# [EM] Keeping Candidates in Subsequent Rounds of Instant Runoff Voting

Kristofer Munsterhjelm km_elmet at t-online.de
Sat Aug 13 11:15:34 PDT 2016

```On 08/12/2016 10:24 PM, York W. &/or Lois G. Porter wrote:
> Friday, August 12, 2016
> 3:05 pm CDT
>
> Hi,
>
> I'm a big time "newbie" here. Wasn't able, for some reason, to search
> the existing messages so I thought I'd stick my neck out and ask a
> probably stupid question.
>
> In the IRV election method, I don't understand the rationale of
> eliminating the lowest vote getter in each round. In a simple example,
> let's say there are four candidates. Let's say A, B, and C get thirty
> percent of the vote on the first round. Candidate D gets ten percent.
> Normally Candidate D is eliminated even though s/he might be the choice
> of 90 percent of folks in the second round.

I'm not really a fan of IRV, and you're right that that is a problem.
IRV's elimination process ensures that you can't get the Condorcet
loser, but it by no means guarantees that you'll get the Condorcet
winner, as the Burlington election very easily shows.

I think IRV can be traced to STV, and that STV (the multiwinner version)
came first. STV's logic is to assign each vote to one of s candidates
(if there are s seats), and then elect those s candidates.

Finding out when a candidate has got enough voters to be elected is easy
enough: you just check if it's got a Droop quota or more of first
preferences. If so, exactly a Droop quota of votes can be considered to
have elected that candidate, and those votes are removed. This works
because if there are s seats, you can have no more than s Droop quotas'
worth of ballots in total.

However, when every candidate has fewer than a Droop quota's worth of
first preference votes, the above doesn't work. The easiest way to make
it work is to eliminate someone, because then the remaining votes will
be distributed over fewer candidates. But how?

STV chooses to resolve the problem by eliminating the candidate with
fewest first preference votes. It's the most natural way of doing it,
because then the criterion for who is going to be eliminated is based on
the same score (the plurality count) as the criterion for who is going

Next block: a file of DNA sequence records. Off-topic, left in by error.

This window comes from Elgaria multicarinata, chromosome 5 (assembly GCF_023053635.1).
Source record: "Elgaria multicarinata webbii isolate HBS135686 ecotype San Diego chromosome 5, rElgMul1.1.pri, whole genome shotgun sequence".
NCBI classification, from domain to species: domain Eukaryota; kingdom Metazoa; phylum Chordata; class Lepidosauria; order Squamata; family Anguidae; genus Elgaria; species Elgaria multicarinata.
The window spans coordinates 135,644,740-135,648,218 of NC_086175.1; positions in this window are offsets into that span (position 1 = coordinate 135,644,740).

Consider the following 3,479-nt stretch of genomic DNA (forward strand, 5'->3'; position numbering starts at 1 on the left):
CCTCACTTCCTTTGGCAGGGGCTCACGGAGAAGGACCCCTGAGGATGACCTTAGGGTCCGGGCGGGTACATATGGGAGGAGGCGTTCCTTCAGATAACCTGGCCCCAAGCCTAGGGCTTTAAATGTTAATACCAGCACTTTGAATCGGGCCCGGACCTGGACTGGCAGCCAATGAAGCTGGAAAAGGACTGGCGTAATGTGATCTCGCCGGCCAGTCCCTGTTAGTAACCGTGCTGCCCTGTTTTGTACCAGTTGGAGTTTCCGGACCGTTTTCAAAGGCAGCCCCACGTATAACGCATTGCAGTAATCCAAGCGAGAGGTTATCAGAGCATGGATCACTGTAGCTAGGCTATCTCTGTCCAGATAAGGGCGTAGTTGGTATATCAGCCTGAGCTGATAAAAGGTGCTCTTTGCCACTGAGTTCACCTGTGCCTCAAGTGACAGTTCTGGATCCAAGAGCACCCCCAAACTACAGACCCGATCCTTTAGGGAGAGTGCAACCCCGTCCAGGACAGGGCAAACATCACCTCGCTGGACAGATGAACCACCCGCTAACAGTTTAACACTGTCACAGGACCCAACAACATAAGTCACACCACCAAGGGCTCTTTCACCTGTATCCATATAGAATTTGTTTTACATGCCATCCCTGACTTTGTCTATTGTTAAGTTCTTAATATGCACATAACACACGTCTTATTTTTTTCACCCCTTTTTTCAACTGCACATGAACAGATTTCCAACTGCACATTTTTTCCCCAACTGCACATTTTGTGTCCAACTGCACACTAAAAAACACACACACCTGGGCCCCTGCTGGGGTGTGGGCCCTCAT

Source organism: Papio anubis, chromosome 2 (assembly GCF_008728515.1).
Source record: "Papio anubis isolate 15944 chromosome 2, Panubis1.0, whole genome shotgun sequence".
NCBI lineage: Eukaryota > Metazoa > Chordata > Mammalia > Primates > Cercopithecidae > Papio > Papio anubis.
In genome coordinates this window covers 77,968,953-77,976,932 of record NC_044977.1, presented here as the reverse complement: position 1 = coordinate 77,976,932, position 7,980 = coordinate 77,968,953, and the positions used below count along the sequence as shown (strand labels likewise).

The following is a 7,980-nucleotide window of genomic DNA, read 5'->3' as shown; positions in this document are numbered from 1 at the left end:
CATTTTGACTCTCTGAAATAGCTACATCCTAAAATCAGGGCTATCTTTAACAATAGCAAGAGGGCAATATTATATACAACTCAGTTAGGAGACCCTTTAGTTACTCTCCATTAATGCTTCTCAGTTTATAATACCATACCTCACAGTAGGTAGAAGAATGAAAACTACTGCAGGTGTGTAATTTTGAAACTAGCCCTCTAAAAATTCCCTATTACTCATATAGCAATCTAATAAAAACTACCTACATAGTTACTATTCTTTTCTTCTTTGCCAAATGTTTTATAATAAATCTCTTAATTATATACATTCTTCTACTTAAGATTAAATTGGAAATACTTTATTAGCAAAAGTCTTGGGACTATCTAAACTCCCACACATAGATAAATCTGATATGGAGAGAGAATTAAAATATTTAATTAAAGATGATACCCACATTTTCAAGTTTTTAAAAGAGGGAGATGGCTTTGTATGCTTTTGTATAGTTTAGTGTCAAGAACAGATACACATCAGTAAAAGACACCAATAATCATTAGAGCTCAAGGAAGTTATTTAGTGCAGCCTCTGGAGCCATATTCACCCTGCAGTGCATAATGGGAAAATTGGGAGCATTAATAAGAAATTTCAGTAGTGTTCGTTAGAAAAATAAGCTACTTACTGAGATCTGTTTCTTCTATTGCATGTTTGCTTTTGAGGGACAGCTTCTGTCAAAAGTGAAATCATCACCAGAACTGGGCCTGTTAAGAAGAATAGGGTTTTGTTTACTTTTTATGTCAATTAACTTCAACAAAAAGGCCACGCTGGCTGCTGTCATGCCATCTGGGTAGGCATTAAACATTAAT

to be elected. For that reason, it's also relatively easy to manually
implement by shifting bundles of ballots around.

So if I were to guess, IRV is the way it is because it's a
specialization of a more general method (STV). And STV is the way it is
because it's based on quotas for election.

> Wouldn't it make sense to simply just leave everyone in each round and
> continue to run the tally until someone has a majortity? If more than
> one candidate, if the thing drug out, got a majority, one could use the
> one that was the "most popular" (had the greatest total) at that point.
> If there was a tie after at least two candidates had a majority, one
> could use "drawing lots".

That's more like Bucklin, which goes:

First round: count every voter's first preferences. If any of the
candidates has a majority, elect him.
Second round: count every voter's first and second preferences. If any
of the candidates has a majority, elect him.

.. and so on.

You could imagine this as holding multiple rounds where the voters
become less choosy as time goes on, and the moment someone gets a
majority, he wins.

> I'm sure there is something I'm missing here but the eliminating of a
> candidate that might be basically relatively popular and a good
> compromise candidate seemed to be a problem to me. Apologies if this one
> is totally stupid. I've searched on-line without success at finding the
> answer. One expert wrote back that it would cause problems but didn't
> specify what the problems would be. Any help clarifying this for me will
> be appreciated.

Only taking first preferences into account makes IRV rather resilient to
strategic voting. But resistance to strategy isn't the only important
factor: performance under relative honesty is also important, and IRV
leaves something to be desired in that department.
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